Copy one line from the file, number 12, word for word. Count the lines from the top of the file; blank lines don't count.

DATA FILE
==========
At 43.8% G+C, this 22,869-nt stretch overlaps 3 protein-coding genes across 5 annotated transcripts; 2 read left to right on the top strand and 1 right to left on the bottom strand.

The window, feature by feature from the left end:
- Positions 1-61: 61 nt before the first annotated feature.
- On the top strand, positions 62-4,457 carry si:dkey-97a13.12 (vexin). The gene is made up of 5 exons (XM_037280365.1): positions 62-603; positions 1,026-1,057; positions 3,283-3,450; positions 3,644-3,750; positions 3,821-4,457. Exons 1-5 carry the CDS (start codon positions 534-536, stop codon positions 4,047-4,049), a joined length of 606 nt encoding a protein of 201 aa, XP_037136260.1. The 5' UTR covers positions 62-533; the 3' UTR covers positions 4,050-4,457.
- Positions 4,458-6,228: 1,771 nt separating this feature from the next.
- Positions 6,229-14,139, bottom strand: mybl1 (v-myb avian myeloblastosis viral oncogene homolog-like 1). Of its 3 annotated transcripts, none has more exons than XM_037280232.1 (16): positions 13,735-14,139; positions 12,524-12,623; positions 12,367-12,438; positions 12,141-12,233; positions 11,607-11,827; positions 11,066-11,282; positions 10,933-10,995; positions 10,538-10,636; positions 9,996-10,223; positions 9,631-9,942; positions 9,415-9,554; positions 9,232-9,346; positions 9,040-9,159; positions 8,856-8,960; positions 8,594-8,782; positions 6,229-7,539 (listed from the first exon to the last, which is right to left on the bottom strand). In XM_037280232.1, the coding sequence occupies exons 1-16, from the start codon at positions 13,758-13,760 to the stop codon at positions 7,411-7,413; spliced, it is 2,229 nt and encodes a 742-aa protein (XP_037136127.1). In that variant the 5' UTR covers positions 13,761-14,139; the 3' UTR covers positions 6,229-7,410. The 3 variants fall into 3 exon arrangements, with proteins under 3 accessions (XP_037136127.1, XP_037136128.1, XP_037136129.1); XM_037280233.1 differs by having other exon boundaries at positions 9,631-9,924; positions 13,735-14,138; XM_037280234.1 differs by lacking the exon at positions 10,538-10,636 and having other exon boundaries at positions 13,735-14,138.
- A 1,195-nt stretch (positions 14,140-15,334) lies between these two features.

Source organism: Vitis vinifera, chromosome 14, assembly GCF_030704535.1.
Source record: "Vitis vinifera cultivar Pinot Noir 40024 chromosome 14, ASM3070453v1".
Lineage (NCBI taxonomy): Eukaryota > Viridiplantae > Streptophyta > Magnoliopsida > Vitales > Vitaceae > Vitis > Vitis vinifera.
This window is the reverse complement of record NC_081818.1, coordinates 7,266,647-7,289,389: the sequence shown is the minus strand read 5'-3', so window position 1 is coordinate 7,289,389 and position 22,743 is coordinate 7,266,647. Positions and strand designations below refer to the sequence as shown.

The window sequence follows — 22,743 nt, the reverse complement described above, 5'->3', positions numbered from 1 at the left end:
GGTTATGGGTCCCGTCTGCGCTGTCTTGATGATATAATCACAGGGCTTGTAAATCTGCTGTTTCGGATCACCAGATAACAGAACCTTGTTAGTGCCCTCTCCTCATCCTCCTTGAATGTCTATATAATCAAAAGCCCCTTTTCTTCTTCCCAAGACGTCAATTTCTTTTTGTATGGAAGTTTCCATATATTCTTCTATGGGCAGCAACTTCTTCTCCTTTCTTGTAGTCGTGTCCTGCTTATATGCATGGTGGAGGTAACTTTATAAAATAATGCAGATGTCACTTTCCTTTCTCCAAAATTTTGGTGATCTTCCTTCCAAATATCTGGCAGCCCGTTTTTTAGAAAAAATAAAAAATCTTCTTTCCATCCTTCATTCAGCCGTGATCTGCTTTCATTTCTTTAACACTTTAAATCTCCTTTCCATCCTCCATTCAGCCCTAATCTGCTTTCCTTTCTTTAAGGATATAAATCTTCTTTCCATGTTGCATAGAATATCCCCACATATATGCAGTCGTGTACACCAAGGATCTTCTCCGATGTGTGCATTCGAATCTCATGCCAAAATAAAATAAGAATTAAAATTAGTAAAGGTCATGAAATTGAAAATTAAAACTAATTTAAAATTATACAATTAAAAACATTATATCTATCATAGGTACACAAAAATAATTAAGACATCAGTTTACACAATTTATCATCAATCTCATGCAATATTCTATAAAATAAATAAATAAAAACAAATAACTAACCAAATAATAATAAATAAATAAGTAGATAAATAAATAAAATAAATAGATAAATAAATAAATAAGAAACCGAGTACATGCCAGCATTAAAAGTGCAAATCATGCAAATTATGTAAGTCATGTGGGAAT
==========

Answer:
The window sequence follows — 22,743 nt, the reverse complement described above, 5'->3', positions numbered from 1 at the left end: